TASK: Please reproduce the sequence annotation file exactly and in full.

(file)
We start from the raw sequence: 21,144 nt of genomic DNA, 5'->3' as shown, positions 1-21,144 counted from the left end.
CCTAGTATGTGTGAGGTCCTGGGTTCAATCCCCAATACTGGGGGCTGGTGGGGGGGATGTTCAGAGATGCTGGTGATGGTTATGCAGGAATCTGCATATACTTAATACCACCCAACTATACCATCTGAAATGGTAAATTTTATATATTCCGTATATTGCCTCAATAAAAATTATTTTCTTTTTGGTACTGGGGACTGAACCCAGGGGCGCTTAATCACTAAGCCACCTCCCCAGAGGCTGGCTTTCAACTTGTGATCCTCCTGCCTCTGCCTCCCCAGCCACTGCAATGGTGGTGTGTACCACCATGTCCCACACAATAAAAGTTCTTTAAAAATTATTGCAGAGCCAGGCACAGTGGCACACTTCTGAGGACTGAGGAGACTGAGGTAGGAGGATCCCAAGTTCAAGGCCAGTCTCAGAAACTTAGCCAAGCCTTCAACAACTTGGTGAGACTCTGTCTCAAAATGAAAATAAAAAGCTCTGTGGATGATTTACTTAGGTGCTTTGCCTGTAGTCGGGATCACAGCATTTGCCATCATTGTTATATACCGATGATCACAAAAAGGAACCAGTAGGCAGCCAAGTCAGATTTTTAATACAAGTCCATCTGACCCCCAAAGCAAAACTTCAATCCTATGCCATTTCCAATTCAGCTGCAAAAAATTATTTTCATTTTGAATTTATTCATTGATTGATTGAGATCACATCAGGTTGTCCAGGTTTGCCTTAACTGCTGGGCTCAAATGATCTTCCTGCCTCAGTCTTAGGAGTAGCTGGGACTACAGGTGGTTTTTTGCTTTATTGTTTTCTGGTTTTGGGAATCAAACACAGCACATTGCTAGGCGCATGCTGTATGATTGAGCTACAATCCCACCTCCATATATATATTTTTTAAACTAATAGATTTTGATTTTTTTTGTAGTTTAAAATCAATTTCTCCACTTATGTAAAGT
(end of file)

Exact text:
We start from the raw sequence: 21,144 nt of genomic DNA, 5'->3' as shown, positions 1-21,144 counted from the left end.
CCTAGTATGTGTGAGGTCCTGGGTTCAATCCCCAATACTGGGGGCTGGTGGGGGGGATGTTCAGAGATGCTGGTGATGGTTATGCAGGAATCTGCATATACTTAATACCACCCAACTATACCATCTGAAATGGTAAATTTTATATATTCCGTATATTGCCTCAATAAAAATTATTTTCTTTTTGGTACTGGGGACTGAACCCAGGGGCGCTTAATCACTAAGCCACCTCCCCAGAGGCTGGCTTTCAACTTGTGATCCTCCTGCCTCTGCCTCCCCAGCCACTGCAATGGTGGTGTGTACCACCATGTCCCACACAATAAAAGTTCTTTAAAAATTATTGCAGAGCCAGGCACAGTGGCACACTTCTGAGGACTGAGGAGACTGAGGTAGGAGGATCCCAAGTTCAAGGCCAGTCTCAGAAACTTAGCCAAGCCTTCAACAACTTGGTGAGACTCTGTCTCAAAATGAAAATAAAAAGCTCTGTGGATGATTTACTTAGGTGCTTTGCCTGTAGTCGGGATCACAGCATTTGCCATCATTGTTATATACCGATGATCACAAAAAGGAACCAGTAGGCAGCCAAGTCAGATTTTTAATACAAGTCCATCTGACCCCCAAAGCAAAACTTCAATCCTATGCCATTTCCAATTCAGCTGCAAAAAATTATTTTCATTTTGAATTTATTCATTGATTGATTGAGATCACATCAGGTTGTCCAGGTTTGCCTTAACTGCTGGGCTCAAATGATCTTCCTGCCTCAGTCTTAGGAGTAGCTGGGACTACAGGTGGTTTTTTGCTTTATTGTTTTCTGGTTTTGGGAATCAAACACAGCACATTGCTAGGCGCATGCTGTATGATTGAGCTACAATCCCACCTCCATATATATATTTTTTAAACTAATAGATTTTGATTTTTTTTGTAGTTTAAAATCAATTTCTCCACTTATGTAAAGT